Ten Years

It is ten years today since my sister Joanne died suddenly and all too young.  We talk about her fondly and miss her deeply. In the time that has passed since she would have been proud of her husband and how he cared for their daughters as a single parent. She would marvelled at their daughters as they forged their way in the world.  She would have been in her glory to attend her daughter’s wedding and to watch her newly minted son-in-law snag a home run ball on his wedding day.  

After she died it struck me I had assumed we would all grow old together. 

It can’t be ten years.  It was only yesterday and at the same time it was a lifetime ago.  

Death Cafe

There is something a little chilling in the phrase “Death Cafe”.  Much of our society has difficulty in dealing with and speaking about dying and death.  I went to a seminar once where a palliative care worker asked the audience “Who among you has lost a loved one”.  Most hands went up.  He went on to ask “Where did you lose him/her?  Did you find them again?”.  In other words we use phrases that mean death (passed on, passed away or just plain passed) but keep us from having to say the word itself.

A movement known as Death Cafes are popping up in cities across the world.  I had never heard of the events until I read an article in the Ottawa Citizen today. From the article “Their (the Cafes) stated purpose is to “increase awareness of death with a view to helping people make the most of their (finite) lives.” Underwood (who started the movement) held his first one in the basement of his home in September 2011, and since then more than 100 have taken place in homes, cafés and other spaces in Britain, Europe, Canada, the U.S., Australia and elsewhere, with more than 40 hosts and 1,000 guests participating.

 I am interested in what these events have to offer.  They are very small gatherings.  The one in Ottawa has a capacity of 30 people.  You can see though that 1,000 people gathering across many nations is really not that many, is it?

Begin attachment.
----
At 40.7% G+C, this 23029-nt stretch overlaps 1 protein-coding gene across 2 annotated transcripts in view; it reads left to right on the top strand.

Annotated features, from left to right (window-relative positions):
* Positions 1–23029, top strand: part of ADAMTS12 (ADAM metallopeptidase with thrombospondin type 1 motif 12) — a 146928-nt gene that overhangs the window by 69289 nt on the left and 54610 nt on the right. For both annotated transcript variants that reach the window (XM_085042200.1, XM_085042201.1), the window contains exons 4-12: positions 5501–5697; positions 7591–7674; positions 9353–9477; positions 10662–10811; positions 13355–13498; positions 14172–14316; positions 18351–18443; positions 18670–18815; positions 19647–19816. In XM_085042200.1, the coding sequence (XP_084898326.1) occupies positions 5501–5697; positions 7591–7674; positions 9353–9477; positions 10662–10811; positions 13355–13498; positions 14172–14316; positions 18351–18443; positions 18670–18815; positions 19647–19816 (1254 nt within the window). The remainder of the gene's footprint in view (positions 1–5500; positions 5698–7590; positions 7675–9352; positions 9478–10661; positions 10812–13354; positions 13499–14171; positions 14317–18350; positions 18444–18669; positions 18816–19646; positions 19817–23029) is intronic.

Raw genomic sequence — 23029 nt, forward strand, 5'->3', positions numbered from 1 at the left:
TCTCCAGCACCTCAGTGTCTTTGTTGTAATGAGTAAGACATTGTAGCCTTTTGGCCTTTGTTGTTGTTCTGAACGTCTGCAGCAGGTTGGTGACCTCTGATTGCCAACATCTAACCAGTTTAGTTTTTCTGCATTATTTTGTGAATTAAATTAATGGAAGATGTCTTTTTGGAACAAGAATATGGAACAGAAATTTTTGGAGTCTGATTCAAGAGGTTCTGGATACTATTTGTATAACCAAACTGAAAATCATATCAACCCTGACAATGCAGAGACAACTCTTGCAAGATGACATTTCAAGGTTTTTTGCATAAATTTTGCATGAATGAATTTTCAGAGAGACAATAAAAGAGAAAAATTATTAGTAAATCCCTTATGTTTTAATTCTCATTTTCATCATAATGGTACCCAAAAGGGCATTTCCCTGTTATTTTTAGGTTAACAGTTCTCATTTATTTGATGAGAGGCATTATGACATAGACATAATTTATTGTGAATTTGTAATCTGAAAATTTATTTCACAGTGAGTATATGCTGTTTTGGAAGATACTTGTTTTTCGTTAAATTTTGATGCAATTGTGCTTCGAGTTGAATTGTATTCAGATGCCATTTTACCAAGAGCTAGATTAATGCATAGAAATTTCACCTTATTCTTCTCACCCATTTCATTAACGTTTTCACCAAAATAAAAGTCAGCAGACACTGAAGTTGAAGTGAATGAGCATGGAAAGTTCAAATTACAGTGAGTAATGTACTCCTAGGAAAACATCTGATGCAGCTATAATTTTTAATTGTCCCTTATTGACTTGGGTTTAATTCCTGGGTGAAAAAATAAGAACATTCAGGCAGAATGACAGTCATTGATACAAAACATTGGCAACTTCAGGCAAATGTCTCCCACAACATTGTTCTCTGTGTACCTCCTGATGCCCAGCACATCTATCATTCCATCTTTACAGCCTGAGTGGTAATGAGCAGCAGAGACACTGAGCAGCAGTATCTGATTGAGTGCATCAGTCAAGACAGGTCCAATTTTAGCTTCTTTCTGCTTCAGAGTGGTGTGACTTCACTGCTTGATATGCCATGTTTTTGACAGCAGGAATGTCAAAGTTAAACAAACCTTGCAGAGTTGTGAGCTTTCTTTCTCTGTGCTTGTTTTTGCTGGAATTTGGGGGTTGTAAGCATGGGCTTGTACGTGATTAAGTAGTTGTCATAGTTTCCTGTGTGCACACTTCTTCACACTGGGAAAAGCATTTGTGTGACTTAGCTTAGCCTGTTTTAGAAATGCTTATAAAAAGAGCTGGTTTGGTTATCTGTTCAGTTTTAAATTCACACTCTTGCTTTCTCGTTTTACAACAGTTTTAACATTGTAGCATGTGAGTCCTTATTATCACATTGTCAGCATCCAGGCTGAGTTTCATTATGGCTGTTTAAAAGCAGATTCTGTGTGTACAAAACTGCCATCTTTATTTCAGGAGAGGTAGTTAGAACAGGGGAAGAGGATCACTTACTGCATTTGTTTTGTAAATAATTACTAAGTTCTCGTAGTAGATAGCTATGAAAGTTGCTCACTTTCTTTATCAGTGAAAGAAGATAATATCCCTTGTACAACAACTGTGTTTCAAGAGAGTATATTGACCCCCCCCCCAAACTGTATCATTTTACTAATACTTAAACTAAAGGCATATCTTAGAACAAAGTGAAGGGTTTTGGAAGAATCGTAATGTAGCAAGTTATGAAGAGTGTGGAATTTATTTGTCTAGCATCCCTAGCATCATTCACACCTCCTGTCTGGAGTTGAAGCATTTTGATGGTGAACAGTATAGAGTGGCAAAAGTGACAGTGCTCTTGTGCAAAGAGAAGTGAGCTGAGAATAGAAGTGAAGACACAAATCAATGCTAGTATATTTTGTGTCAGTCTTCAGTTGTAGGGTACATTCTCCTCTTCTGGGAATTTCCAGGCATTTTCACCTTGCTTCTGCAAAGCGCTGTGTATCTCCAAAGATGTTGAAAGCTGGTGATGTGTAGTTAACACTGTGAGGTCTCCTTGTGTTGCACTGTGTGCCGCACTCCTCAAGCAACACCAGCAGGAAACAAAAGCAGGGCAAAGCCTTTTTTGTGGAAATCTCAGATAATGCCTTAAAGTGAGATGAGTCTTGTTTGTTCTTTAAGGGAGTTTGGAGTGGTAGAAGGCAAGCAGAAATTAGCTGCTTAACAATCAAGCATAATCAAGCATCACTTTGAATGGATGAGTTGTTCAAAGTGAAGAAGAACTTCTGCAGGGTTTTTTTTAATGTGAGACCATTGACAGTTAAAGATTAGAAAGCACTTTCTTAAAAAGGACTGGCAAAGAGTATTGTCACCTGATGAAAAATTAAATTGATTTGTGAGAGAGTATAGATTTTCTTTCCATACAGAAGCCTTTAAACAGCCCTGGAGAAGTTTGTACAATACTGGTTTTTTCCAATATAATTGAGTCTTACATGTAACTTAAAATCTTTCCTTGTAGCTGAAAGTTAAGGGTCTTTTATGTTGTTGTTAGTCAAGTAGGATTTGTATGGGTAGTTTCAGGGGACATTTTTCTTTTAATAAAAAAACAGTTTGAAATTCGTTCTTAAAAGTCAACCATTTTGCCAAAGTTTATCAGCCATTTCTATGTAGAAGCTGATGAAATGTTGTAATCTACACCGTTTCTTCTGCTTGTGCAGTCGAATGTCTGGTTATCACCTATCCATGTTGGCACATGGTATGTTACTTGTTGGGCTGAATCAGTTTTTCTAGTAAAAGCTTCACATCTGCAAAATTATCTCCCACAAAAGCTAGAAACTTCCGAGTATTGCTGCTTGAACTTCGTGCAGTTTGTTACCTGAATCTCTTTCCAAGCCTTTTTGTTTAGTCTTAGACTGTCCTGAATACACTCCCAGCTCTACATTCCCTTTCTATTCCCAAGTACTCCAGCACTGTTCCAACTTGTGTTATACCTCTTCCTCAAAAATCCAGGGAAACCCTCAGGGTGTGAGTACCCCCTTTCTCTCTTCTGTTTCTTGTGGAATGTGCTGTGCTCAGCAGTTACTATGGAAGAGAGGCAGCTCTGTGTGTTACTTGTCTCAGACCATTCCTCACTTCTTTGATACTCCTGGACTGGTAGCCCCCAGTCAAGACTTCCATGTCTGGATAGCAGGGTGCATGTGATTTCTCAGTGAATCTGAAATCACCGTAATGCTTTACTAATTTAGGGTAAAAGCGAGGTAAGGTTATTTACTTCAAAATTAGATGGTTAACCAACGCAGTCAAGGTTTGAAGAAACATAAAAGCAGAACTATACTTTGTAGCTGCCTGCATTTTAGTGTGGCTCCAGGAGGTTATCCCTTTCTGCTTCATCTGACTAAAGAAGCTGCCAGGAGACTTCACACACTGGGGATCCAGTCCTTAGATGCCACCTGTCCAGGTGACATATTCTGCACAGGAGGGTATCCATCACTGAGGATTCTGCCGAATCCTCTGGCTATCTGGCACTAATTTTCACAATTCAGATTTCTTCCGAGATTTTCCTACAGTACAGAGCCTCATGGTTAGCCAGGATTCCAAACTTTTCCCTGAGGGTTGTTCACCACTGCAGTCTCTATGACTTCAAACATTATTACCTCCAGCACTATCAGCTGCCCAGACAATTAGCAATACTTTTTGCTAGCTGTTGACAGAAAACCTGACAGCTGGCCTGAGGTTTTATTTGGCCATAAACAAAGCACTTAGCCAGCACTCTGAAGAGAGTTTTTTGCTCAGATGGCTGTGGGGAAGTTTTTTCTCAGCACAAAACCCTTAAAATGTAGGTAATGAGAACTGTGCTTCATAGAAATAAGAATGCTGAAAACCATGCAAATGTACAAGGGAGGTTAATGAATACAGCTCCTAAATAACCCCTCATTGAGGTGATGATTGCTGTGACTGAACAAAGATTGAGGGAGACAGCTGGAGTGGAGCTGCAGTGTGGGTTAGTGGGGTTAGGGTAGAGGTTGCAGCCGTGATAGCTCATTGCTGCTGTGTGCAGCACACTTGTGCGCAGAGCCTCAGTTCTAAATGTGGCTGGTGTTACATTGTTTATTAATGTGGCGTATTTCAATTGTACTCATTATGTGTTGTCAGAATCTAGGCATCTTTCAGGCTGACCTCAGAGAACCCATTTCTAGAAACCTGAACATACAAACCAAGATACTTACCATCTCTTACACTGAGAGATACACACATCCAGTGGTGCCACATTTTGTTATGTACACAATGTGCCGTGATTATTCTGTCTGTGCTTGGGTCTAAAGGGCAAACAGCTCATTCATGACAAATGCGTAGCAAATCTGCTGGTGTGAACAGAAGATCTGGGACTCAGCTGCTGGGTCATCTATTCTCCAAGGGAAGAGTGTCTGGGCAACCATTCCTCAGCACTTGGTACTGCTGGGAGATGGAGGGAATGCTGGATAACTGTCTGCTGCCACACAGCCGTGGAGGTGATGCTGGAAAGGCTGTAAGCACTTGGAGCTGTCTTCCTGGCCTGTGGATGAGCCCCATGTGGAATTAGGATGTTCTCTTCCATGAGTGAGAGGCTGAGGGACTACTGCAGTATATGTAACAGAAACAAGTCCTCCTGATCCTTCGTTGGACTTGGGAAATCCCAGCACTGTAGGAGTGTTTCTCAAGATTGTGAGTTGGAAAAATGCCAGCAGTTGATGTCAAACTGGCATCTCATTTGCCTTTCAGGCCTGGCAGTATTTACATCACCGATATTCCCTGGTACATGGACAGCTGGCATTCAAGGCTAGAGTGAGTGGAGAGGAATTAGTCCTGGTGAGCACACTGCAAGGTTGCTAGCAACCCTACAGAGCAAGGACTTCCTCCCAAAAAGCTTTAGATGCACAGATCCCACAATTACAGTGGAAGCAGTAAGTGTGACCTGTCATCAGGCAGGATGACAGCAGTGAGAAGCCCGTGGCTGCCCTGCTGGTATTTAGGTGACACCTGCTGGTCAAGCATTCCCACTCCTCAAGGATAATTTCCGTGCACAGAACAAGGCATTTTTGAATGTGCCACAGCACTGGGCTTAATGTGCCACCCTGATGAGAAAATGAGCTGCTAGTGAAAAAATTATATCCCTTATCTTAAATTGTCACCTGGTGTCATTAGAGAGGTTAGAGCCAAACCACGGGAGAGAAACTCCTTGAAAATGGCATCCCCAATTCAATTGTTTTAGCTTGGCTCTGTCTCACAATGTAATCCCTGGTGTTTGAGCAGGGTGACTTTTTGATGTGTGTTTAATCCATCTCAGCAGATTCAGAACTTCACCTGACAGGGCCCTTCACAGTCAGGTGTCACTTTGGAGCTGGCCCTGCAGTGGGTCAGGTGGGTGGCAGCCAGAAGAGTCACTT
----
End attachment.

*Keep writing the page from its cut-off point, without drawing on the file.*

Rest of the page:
I like the idea of celebrating someone’s life regularly after someone has died (as noted in the article above).  It helps keep memories alive, pass them on to younger generations and to deal with the permanent loss.  

And so I signed up to attend.  My husband said (after he asked if our life insurance was paid up) he’d join me.  

What do you think of the concept of a Death Cafe?  Would you attend if one came to your neighbourhood?



A Rose Inside a Teardrop

I wear a necklace, a rose inside a tear drop.  It was given to me eight years ago and is said to be a symbol of love that never dies.

Eight years ago on this date, September 11th, my sister died.  She began feeling ill on Thursday and by Saturday night she was gone.  It was a very rare condition but that’s beside the point for it doesn’t much matter, rare or common, does it.  She was not yet 50 years old and by the dawn on the Sunday, the lives of her husband, two beloved teenage daughters and the rest of us were forever changed.

She was a loving mother, wife, daughter, aunt, sister, friend, colleague, nurse and salt of the earth.  

You’d be rare if you have never had someone close to you die.  There’s no rhyme or reason, no equitable formula where grief is spread equally across families or friends.  Some people, some families seem to have such loss.  I wonder at times how some manage.

Our thoughts and reactions in grief are unique.  I remember thinking it felt as if our family had been walking along, all arm in arm, all marching in time and collectively we fell flat, face first.  The wind was knocked from our lungs.  We couldn’t breathe.  I remember wondering (just as I did when each of my parents died) why the world hadn’t stood still, at least for a while.  

Time has a way of taking some of the edge off the sharpness of the days, weeks and months and now years that follow the death of a loved one.   Her place in our family endures, I see her in her daughters.  They are vibrant, accomplished and enjoy so many of the interests she instilled in them in their young lives.  Her husband has been a strong, caring and dedicated single parent.  

I have tested the strength of that gift, the necklace.  Many times I have forgotten I was wearing the chain and yanked an article of clothing over my head, the necklace flying across the room.  The chain has never broken.  It has occasionally fallen off, gone missing and somehow re-surfaces.  The necklace endures, as does its symbolism of love that never dies.  

Love you, Joanne.